Housing Trend: Why Cost Savings of ‘Barndominiums’ Is Making Them More Popular

Barn style new home stock photo
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Rustic living is getting a whole new meaning now that “barndominiums” are trending. If it sounds like something straight out of the Magnolia Network, it kind of is: People are buying barns and rehabbing them into living spaces.

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Not unlike the old church-repurposed homes trend that CNN reported on back in 2013, this one utilizes spaces that might not have much of a future and makes them into living spaces. Though in this case, the issue is less altruistic and sustainability-focused and more out of desperation, says Real Simple. In general terms, housing options have become scarce or unaffordable for many Americans.

As CNN reported this week, mortgage rates are at an all-time high in 2022, 5.89% on average for a 30-year fixed rate. That’s on pace with the records set in 2008 around the time of the housing crisis and recession. This has led many to find alternative options. As GOBankingRates reported, the lending situation has encouraged homeowners to take out home equity loans and lines of credit to renovate existing properties rather than move, and they’re doing so at rates not seen in recent years.

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Real Simple spoke to an expert on the trend, Tyler Forte, CEO of contracting company Freshbuilds. He noted “barndominiums” are definitely a thing now, taking large open living spaces and farmhouse chic to a whole new level. Forte said most are made of “corrugated metal sheets with spray foam insulation” for livability.

According to quintessential home expert Bob Villa, the idea of a barndominium first came to light in 1989, introduced by real estate developer Karl Nilsen. Villa’s blog also said the benefit is they “blend the airiness of a loft with a rural setting.” The blog post even pointed out a few examples, such as a timber-frame reclaimed wood option in upstate New York and a large 3,600-square-foot stunner in Connecticut that actually has separate partitioned rooms, showing the diversity that can be had.

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Some people have even chosen to do new barn builds, as Villa’s blog notes, not unlike the tiny homes trend. A quick Google search shows a number of companies selling barndominium building kits like those from Worldwide Steel Buildings. As they note on their website, “Barndominiums are a perfect mix of living quarters and a place for fun — all within an affordable, low-maintenance, energy-efficient metal building.” The company also touts the flexibility and low costs associated with this type of residence.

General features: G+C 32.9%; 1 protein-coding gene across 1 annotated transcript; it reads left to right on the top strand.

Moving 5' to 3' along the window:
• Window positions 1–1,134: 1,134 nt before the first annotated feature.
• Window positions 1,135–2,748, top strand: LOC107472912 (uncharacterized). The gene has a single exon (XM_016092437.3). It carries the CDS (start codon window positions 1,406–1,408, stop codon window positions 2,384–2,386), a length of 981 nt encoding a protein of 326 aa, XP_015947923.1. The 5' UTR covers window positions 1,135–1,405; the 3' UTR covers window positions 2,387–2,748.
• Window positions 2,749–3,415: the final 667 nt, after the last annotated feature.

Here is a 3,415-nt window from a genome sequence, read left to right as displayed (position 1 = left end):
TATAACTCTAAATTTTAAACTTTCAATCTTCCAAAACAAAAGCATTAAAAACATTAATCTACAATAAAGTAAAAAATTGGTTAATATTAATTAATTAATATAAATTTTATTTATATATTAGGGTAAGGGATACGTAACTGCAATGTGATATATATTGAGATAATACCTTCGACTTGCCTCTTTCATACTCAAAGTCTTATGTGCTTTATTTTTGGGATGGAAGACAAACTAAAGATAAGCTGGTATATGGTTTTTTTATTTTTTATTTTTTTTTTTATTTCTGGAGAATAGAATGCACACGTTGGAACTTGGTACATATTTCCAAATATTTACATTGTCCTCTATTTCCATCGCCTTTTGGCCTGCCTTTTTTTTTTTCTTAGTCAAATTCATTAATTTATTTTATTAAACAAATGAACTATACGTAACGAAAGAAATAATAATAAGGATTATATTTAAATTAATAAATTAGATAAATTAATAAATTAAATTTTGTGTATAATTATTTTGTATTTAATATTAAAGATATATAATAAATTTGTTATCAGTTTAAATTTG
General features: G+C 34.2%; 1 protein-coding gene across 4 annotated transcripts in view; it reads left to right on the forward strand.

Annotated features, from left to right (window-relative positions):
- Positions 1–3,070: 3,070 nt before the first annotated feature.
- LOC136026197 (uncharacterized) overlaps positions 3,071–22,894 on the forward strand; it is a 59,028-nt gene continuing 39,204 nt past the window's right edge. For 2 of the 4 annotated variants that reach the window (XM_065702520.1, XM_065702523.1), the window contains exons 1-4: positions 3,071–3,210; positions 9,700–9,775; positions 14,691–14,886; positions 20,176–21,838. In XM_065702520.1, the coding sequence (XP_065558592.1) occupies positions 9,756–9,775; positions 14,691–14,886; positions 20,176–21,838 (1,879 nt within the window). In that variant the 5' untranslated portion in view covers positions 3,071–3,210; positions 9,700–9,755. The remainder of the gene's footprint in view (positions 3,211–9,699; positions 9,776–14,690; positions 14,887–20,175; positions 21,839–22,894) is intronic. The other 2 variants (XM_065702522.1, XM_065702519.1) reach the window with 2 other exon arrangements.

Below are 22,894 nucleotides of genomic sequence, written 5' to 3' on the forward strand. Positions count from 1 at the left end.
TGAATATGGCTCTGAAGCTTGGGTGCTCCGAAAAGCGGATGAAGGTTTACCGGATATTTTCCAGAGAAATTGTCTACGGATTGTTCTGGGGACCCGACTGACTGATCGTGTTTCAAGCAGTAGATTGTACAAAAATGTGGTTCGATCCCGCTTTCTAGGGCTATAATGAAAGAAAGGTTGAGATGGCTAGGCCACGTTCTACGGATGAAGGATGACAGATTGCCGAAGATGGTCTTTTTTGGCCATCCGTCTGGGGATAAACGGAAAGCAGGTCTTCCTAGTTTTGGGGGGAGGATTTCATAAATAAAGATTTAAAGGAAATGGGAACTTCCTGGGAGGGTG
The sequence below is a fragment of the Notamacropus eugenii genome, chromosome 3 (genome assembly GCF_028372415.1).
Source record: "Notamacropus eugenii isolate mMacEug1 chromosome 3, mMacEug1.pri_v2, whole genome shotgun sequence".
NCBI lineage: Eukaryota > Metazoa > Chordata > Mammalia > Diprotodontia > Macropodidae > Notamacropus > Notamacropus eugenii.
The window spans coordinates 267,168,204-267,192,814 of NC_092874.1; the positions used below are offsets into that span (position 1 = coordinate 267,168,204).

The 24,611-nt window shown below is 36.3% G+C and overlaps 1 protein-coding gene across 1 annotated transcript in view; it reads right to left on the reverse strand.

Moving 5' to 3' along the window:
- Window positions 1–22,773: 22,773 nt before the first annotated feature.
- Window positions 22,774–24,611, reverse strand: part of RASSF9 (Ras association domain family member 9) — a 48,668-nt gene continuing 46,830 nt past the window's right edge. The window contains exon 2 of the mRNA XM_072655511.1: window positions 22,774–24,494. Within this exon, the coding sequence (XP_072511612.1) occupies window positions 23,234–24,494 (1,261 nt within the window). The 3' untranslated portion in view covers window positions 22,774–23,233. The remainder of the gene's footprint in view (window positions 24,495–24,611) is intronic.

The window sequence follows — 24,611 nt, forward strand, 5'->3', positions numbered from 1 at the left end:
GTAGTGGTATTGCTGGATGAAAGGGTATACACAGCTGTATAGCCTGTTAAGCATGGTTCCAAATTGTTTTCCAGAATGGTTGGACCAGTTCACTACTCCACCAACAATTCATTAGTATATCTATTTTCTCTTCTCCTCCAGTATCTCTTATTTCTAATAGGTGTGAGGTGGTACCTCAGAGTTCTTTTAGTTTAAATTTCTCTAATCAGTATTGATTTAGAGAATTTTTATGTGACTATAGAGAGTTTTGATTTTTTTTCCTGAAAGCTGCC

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Real Simple spoke to a representative with real estate technology firm HomeLight, who noted that 16% of real estate agents said they’ve seen interest grow in barndominiums the last two years, with buyers citing lower costs, less maintenance and the desire for a rural lifestyle as part of their motivations in seeking out this type of residence.

The cost savings alone are enough to turn heads. According to Home Advisor, the cost for a barndominium ranges from $73,000-$248,000 on average, and kits cost anywhere from $5,000 to $70,000 based on square footage and style details.

Building from a kit also warrants delivery fees, foundation fees and permits, though altogether it’s substantially less than most homes on the market. In total, Home Advisor said this type of abode nets a cost of about $94-120 per square foot, whereas a normal frame house is about $100-200 per square foot.

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However, there are some drawbacks, experts indicated while speaking to Real Simple. That large open space and super high ceilings may cost a lot more to heat in the winter than a normal home, and because of the mostly metal materials it’s built with, corrosion-reducing measures will need to be taken on a regular basis to preserve the home.

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About the Author

Selena Fragassi joined GOBankingRates.com in 2022, adding to her 15 years in journalism with bylines in Spin, Paste, Nylon, Popmatters, The A.V. Club, Loudwire, Chicago Sun-Times, Chicago Tribune, Chicago Magazine and others. She currently resides in Chicago with her rescue pets and is working on a debut historical fiction novel about WWII. She holds a degree in fiction writing from Columbia College Chicago.
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